When I bred Ell to Pilot I was looking for numerous things. Health tests were a must. A similar pedigree (Merrymoon Hunter is Pie's sire) and I had fallen in love with Pie's dam Alice and was interested in her pedigree. On top of that Pie has a very sweet temperament, and there were things I was looking for out of that litter. In no particular order: rounder feet, more fill of muzzle more substance (overall, not just in bone), longer ribbing and depth of chest, stronger rear. My mentor Barb, said (and i will never forget this) "No matter how much you try and pick the right mate for your bitch, and hope all the starts align, in the end you are just hoping that you get lucky and get something worth keeping". I think of that often. In the end it really is a crap shoot and hopefully a pup or two will catch my eye and be nice enough to keep.

Ell produced surprisingly consistent in the litter. All had nice bone for their size, pretty heads, nice round ears, lovely top lines and necks, length of upper arms etc. Of course each puppy isn't perfect and each has a few faults I would like to see corrected but their virtues, in my opinion outweigh their faults. Are the pups better than their mother? In most instances yes. And that is really what its all about is improvement in each generation.

So even though the dogs HAVE things I want to keep and got things I wanted to HAVE, I still WANT them to be better. Closer to perfection. YES they are my dogs and pets first, but there is not a day that goes by that I do not stare at their faults and wish they were better.  And it will come. I believe I have an eye for finding the faults, and improving on them. I just hope that I continue to be of that mindset in the future.

The WANTING will never go away. And I need to REMIND MYSELF that many of my dogs HAVE many virtues and things that other people want. The grass is always greener on the other side right?

Saturday, January 14, 2012

Dealing with What we have

In all the species of livestock I have worked with, judged, bred and shown (including dogs), I have found some huge stereotypes based on life experiences, more than on assumption. Can it be safe to say that ALL people with the SAME issue are going to respond and react the same way? Absolutely not, but in the same breathe, I dare say that for the most part, people do fit these scenarios.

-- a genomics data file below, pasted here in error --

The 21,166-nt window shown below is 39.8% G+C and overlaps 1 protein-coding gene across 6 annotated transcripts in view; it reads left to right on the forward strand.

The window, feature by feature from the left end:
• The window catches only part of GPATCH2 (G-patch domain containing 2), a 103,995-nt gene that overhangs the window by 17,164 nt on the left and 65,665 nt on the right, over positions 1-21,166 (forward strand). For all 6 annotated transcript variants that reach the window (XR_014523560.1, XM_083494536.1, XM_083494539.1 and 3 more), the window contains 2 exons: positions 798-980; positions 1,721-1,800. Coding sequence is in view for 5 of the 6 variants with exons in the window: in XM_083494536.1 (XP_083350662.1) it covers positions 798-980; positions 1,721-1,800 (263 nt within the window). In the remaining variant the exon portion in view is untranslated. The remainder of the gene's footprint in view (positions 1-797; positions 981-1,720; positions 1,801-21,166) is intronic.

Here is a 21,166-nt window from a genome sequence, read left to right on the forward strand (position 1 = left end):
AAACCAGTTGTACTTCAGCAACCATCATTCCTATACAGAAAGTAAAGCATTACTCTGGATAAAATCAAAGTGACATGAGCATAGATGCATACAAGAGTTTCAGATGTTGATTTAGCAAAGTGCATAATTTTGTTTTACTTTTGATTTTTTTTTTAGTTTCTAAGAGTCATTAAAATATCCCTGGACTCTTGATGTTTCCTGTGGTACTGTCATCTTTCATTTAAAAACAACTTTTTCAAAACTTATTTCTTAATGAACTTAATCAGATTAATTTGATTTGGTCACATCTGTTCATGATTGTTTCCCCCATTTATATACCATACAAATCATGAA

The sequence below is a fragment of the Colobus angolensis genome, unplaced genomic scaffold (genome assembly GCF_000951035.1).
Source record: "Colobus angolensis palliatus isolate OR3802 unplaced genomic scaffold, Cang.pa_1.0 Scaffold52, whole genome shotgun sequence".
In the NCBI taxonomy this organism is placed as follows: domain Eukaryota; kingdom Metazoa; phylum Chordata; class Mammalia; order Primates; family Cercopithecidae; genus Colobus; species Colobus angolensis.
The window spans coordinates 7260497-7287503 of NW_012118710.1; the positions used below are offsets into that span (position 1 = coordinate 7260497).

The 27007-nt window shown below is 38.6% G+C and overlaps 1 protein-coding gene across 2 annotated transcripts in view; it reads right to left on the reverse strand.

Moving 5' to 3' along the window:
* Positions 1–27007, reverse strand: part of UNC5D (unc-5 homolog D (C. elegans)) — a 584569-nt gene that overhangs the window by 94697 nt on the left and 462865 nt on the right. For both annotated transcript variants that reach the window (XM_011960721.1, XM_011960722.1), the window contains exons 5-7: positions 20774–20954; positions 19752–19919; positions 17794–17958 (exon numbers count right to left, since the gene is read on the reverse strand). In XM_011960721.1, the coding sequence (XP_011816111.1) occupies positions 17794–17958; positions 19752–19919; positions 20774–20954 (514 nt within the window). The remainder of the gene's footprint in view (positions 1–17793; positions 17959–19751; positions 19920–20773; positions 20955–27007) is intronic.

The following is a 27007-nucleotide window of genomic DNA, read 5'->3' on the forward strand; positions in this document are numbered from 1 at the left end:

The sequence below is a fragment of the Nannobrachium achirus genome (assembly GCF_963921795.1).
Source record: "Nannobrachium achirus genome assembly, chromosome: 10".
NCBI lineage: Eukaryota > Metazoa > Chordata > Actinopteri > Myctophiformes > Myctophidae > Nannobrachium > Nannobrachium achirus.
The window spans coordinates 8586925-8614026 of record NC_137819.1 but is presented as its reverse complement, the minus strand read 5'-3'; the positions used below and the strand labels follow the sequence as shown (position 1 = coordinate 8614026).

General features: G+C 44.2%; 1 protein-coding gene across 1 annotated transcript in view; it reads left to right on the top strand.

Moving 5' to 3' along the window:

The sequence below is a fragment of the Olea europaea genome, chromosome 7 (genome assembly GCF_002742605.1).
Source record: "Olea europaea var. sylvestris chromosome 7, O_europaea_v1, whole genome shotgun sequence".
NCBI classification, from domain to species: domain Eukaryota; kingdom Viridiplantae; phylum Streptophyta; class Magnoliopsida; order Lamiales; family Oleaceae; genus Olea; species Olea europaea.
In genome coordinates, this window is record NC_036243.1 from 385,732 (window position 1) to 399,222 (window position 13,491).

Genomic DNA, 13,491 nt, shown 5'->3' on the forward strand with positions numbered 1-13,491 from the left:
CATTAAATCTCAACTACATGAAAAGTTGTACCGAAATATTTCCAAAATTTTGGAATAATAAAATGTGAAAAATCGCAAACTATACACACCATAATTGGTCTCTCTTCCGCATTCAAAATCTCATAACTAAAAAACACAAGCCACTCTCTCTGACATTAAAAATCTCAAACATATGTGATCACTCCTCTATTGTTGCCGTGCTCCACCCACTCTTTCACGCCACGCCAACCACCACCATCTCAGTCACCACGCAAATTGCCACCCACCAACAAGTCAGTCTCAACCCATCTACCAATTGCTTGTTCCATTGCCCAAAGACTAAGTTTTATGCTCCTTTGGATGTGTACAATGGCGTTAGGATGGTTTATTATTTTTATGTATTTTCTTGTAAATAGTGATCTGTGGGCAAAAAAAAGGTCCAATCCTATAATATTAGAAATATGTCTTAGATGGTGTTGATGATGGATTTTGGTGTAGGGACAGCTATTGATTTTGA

Let's play a few out. Again, this may or may be true of every breeder but it seems that more times than not, these people are exactly as described below. Please take no offense. For this blog entry I will keep it pertaining to dogs as that is who mostly reads this blog anyway.

Size. Different 'lines' in Cardigans tend to grow at different speeds,  mature at different ages and tend to 'finish out' at different weights. I have found that Ava, my blue bitch grew quite fast and was as large as her mother by 8 months of age (28 pounds). She grew quickly and topped out at 34 pounds, which is what our standard states as being the largest a bitch should weigh. She just turned two in November and I can say she has weighed the same for about 12 months, with maybe a pound lost here or gained there.

All the other bitches in my home are 24-26 pounds soaking wet. Our standard states 25 pounds to be the least a bitch should way. Could these girls stand to gain a pound? Certainly. But what I find also with these lines is that they take 3-4 years to mature, grow slowly and either get recognized in the ring as pups, or not until they are older.Do I have concern of this that my bitches are so different yes. So what's the big deal?